A low dose of ketamine could be used alongside psychological therapy to help reduce alcohol relapse, according to a new study.
The research, led by the University of Exeter and funded by the Medical Research Council, is the first of its kind with clinical trials producing “extremely encouraging” results.
A report on the findings has since been published in The American Journal of Psychiatry.
A great improvement
The trial, titled ‘Ketamine for reduction of Alcohol Relapse (KARE)’, found that controlled low doses of ketamine combined with psychological therapy helped people stay off alcohol for longer than the placebo.
To gain the most conclusive insight, 96 people with alcohol problems took part in the study. They were abstinent at the time of the trial.
It was found that people who took ketamine combined with therapy stayed completely sober for 162 of 180 days in the six-month follow-up period, representing 87 per cent abstinence.
Professor Celia Morgan of the University of Exeter and lead author on the study said: “Alcoholism can destroy lives, and we urgently need new ways to help people cut down.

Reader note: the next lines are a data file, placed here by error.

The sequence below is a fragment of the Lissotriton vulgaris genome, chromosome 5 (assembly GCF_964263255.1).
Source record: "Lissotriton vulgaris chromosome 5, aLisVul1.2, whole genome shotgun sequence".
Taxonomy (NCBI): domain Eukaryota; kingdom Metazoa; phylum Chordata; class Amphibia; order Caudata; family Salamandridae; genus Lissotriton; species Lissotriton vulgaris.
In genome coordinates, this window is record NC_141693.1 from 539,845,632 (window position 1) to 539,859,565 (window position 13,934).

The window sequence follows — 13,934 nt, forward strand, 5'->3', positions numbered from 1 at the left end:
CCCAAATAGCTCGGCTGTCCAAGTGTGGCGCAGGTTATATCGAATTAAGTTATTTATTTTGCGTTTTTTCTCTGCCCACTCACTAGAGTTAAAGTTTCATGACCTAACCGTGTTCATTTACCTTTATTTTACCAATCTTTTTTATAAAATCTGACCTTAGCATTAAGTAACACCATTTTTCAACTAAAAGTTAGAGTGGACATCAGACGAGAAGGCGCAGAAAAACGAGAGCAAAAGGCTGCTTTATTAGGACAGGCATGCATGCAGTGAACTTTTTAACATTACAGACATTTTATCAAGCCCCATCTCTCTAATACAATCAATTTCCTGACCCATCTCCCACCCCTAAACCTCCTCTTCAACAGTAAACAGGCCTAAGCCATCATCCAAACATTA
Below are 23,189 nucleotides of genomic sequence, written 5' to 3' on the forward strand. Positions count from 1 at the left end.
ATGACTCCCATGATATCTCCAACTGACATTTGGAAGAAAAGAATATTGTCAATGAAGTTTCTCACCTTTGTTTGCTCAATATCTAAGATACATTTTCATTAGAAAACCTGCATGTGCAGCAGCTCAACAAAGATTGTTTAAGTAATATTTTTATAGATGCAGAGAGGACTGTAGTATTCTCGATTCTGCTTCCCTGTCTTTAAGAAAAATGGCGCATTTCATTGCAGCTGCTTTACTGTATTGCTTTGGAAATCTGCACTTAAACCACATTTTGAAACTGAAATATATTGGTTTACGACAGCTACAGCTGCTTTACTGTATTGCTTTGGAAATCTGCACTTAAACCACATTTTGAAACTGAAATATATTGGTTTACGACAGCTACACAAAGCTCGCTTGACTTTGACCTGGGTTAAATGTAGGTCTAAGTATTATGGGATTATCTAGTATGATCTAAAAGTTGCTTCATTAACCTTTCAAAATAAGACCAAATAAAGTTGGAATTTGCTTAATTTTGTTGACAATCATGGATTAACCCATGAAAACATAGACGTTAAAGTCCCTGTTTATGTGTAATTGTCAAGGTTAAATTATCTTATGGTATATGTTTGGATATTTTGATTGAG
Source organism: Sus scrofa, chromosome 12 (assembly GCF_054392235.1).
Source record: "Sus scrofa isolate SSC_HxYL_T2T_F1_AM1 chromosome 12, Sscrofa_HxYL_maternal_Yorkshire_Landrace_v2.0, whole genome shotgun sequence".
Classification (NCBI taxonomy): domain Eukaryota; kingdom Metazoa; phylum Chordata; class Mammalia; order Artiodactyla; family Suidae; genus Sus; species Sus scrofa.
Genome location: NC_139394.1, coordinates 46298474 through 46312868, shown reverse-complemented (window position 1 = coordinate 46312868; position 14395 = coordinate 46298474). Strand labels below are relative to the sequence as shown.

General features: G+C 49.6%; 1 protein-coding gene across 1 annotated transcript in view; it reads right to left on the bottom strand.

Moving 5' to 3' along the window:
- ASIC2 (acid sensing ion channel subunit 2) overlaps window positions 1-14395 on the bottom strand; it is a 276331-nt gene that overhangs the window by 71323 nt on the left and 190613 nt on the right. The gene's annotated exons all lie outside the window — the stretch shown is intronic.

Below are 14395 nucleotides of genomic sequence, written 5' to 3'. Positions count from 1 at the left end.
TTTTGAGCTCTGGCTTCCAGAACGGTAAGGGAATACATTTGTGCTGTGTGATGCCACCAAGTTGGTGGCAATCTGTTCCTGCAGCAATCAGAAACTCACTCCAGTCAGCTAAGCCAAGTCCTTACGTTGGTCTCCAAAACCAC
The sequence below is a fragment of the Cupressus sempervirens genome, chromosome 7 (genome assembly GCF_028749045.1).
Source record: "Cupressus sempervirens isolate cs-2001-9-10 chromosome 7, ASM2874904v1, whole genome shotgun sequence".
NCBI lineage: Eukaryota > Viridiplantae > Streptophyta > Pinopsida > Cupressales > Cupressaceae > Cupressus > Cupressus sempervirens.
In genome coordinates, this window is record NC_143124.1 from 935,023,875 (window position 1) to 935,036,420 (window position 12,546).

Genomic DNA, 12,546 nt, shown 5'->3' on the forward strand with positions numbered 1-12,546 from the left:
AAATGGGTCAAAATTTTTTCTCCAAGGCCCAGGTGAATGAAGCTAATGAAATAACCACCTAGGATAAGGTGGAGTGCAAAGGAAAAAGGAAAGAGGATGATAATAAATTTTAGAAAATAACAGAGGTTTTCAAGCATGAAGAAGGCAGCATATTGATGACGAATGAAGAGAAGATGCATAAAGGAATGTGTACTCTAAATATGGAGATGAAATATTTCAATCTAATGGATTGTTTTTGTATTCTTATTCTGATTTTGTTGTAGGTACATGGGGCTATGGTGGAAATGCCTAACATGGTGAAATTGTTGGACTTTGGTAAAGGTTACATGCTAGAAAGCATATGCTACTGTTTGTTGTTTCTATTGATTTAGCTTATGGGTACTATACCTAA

“This result is extremely encouraging, as we normally see three out of every four people returning to heavy drinking within six months of quitting alcohol, so this result represents a great improvement.”
Professor Morgan added: “We now need a bigger trial to see if we can confirm these effects.
“We’re certainly not advocating taking ketamine outside of a clinical context. Street drugs come with obvious risks, and it’s the combination of a low dose of ketamine and the right psychological therapy that is key, as is the expertise and support of clinical staff.”
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